The earliest dinosaur feathers were probably used for visual display, according to a new study.
The evidence comes from two 125-million-year-old dinosaur fossils unearthed in north-east China. Writing in PNAS journal, the team says its findings may shed light on the origin of feathers. They identified a previously unknown type of feather on the specimens which, they argue, could not have been used either for flight or for keeping warm. The two specimens belong to the genus Beipiaosaurus, a member of the theropod group of dinosaurs. The study was led by Xing Xu, a palaeontologist from the Chinese Academy of Sciences in Beijing.
Filamentous – and momentous?
The structures found on the fossils appear to be early feathers, based on their simple form. The first type of feather is a short, slender filament that resembles those found on other flightless theropods. The second type was previously unknown to science: it is a single, unbranched filament which is much longer than those seen before on theropod dinosaurs. The researchers named these Elongated Broad Filamentous Feathers (EBFFs), because of their unique shape.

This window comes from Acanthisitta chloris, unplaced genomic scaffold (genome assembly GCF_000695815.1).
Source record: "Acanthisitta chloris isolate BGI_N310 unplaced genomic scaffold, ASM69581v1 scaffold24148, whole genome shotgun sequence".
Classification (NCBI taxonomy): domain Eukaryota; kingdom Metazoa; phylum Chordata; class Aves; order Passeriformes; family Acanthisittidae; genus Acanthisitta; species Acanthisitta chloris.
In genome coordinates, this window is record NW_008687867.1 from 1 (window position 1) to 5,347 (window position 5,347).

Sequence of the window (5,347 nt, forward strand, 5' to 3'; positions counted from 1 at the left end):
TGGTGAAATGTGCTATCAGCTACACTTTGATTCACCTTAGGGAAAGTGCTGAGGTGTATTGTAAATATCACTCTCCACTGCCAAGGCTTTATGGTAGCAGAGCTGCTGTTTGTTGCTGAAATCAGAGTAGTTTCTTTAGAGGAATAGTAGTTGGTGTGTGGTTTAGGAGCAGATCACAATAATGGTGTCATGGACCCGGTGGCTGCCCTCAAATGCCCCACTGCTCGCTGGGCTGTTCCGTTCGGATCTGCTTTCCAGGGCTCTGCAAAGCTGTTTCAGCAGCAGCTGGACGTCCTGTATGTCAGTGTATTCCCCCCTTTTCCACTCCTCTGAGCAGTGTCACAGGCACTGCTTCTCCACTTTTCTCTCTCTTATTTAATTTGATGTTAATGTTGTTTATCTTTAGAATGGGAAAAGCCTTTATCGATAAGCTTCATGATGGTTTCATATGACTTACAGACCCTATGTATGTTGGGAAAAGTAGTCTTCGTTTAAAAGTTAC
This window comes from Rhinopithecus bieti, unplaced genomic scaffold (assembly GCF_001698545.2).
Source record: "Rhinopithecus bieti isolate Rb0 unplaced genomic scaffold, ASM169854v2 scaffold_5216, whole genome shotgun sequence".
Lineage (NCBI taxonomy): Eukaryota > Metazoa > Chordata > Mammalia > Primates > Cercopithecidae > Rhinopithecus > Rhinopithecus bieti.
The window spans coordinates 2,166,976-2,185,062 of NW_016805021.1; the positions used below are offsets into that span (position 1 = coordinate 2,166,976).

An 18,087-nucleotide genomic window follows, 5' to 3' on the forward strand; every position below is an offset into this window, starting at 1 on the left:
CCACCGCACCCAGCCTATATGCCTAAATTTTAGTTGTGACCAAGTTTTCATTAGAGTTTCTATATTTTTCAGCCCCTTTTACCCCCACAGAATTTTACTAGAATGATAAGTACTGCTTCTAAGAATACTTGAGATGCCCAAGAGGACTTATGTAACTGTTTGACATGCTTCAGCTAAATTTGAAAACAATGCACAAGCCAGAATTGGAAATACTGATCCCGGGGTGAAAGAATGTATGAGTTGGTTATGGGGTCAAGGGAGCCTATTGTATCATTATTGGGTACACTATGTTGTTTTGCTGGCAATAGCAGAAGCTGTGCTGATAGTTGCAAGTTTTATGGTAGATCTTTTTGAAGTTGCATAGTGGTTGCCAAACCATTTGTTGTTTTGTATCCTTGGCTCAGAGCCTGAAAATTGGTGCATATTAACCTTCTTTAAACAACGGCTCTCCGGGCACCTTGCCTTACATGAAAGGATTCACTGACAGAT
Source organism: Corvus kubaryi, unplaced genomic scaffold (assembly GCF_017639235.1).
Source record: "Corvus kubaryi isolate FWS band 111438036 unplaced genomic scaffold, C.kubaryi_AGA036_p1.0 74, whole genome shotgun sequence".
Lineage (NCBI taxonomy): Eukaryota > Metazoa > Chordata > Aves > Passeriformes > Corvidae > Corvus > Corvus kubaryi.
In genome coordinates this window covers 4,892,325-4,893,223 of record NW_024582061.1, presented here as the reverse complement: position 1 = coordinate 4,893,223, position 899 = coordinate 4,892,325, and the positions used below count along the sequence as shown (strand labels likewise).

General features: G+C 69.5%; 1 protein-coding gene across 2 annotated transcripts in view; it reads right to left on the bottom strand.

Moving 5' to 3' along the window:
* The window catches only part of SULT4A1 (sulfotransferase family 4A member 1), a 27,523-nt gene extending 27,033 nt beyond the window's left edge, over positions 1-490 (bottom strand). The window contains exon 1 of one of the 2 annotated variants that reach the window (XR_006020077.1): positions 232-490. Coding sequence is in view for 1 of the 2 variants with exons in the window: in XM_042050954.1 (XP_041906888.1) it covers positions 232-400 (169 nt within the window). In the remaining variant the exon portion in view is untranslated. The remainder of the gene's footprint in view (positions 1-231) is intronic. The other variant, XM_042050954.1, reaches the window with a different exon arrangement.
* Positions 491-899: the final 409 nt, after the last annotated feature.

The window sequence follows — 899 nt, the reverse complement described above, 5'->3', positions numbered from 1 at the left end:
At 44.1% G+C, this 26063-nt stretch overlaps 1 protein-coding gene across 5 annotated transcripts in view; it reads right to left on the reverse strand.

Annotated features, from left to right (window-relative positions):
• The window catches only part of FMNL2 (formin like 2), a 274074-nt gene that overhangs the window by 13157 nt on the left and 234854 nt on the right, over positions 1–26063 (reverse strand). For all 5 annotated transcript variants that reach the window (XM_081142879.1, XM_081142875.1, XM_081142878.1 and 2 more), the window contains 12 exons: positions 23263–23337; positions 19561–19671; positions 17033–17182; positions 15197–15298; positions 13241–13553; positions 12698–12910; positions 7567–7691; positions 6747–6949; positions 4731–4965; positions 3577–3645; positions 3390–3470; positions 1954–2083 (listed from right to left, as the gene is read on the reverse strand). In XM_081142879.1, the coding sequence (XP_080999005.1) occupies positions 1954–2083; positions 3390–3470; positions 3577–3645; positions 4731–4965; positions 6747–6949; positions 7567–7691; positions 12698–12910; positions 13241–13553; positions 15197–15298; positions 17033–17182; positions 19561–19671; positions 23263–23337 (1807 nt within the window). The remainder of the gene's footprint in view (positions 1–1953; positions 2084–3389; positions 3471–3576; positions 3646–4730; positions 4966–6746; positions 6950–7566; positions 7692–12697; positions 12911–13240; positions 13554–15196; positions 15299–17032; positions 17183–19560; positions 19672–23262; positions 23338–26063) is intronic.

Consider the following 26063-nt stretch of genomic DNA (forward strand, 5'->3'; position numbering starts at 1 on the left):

It is difficult to know what the principal function of these feathers was. But the researchers think the dinosaurs probably did not use them for flight or insulation. …